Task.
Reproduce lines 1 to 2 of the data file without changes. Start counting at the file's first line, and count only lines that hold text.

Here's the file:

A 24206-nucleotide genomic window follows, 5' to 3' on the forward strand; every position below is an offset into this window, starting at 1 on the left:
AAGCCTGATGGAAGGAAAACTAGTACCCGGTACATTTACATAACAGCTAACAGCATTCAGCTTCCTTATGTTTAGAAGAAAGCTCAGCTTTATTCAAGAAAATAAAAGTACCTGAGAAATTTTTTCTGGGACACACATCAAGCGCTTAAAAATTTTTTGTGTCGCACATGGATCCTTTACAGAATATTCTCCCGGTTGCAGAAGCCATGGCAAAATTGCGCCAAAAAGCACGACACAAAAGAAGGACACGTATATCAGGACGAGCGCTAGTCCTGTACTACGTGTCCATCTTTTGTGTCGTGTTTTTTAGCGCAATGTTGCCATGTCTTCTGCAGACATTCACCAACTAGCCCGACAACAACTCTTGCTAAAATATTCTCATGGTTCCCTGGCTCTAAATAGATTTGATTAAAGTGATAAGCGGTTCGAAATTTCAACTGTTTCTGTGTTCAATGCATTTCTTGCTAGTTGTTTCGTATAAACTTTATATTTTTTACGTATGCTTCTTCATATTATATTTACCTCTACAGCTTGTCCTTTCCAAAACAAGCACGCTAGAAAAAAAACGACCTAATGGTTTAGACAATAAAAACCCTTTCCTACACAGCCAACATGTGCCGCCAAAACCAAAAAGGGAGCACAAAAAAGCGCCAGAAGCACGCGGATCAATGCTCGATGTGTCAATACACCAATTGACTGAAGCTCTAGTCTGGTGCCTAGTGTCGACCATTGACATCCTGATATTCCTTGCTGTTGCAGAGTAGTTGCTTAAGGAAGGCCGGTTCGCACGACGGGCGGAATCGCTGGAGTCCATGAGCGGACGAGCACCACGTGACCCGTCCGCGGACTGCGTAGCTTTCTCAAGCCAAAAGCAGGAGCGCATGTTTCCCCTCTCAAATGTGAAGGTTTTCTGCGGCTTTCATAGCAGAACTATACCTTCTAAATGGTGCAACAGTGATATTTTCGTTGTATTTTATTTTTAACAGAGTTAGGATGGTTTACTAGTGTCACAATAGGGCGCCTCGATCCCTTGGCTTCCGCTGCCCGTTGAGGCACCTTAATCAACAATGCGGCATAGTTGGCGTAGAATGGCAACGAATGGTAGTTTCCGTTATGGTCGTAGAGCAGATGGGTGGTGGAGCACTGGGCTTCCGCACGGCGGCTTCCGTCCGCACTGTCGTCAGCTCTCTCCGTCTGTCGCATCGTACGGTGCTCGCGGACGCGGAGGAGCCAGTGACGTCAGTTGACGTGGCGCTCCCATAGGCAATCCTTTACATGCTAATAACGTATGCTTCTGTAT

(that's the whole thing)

A 24206-nucleotide genomic window follows, 5' to 3' on the forward strand; every position below is an offset into this window, starting at 1 on the left:
AAGCCTGATGGAAGGAAAACTAGTACCCGGTACATTTACATAACAGCTAACAGCATTCAGCTTCCTTATGTTTAGAAGAAAGCTCAGCTTTATTCAAGAAAATAAAAGTACCTGAGAAATTTTTTCTGGGACACACATCAAGCGCTTAAAAATTTTTTGTGTCGCACATGGATCCTTTACAGAATATTCTCCCGGTTGCAGAAGCCATGGCAAAATTGCGCCAAAAAGCACGACACAAAAGAAGGACACGTATATCAGGACGAGCGCTAGTCCTGTACTACGTGTCCATCTTTTGTGTCGTGTTTTTTAGCGCAATGTTGCCATGTCTTCTGCAGACATTCACCAACTAGCCCGACAACAACTCTTGCTAAAATATTCTCATGGTTCCCTGGCTCTAAATAGATTTGATTAAAGTGATAAGCGGTTCGAAATTTCAACTGTTTCTGTGTTCAATGCATTTCTTGCTAGTTGTTTCGTATAAACTTTATATTTTTTACGTATGCTTCTTCATATTATATTTACCTCTACAGCTTGTCCTTTCCAAAACAAGCACGCTAGAAAAAAAACGACCTAATGGTTTAGACAATAAAAACCCTTTCCTACACAGCCAACATGTGCCGCCAAAACCAAAAAGGGAGCACAAAAAAGCGCCAGAAGCACGCGGATCAATGCTCGATGTGTCAATACACCAATTGACTGAAGCTCTAGTCTGGTGCCTAGTGTCGACCATTGACATCCTGATATTCCTTGCTGTTGCAGAGTAGTTGCTTAAGGAAGGCCGGTTCGCACGACGGGCGGAATCGCTGGAGTCCATGAGCGGACGAGCACCACGTGACCCGTCCGCGGACTGCGTAGCTTTCTCAAGCCAAAAGCAGGAGCGCATGTTTCCCCTCTCAAATGTGAAGGTTTTCTGCGGCTTTCATAGCAGAACTATACCTTCTAAATGGTGCAACAGTGATATTTTCGTTGTATTTTATTTTTAACAGAGTTAGGATGGTTTACTAGTGTCACAATAGGGCGCCTCGATCCCTTGGCTTCCGCTGCCCGTTGAGGCACCTTAATCAACAATGCGGCATAGTTGGCGTAGAATGGCAACGAATGGTAGTTTCCGTTATGGTCGTAGAGCAGATGGGTGGTGGAGCACTGGGCTTCCGCACGGCGGCTTCCGTCCGCACTGTCGTCAGCTCTCTCCGTCTGTCGCATCGTACGGTGCTCGCGGACGCGGAGGAGCCAGTGACGTCAGTTGACGTGGCGCTCCCATAGGCAATCCTTTACATGCTAATAACGTATGCTTCTGTAT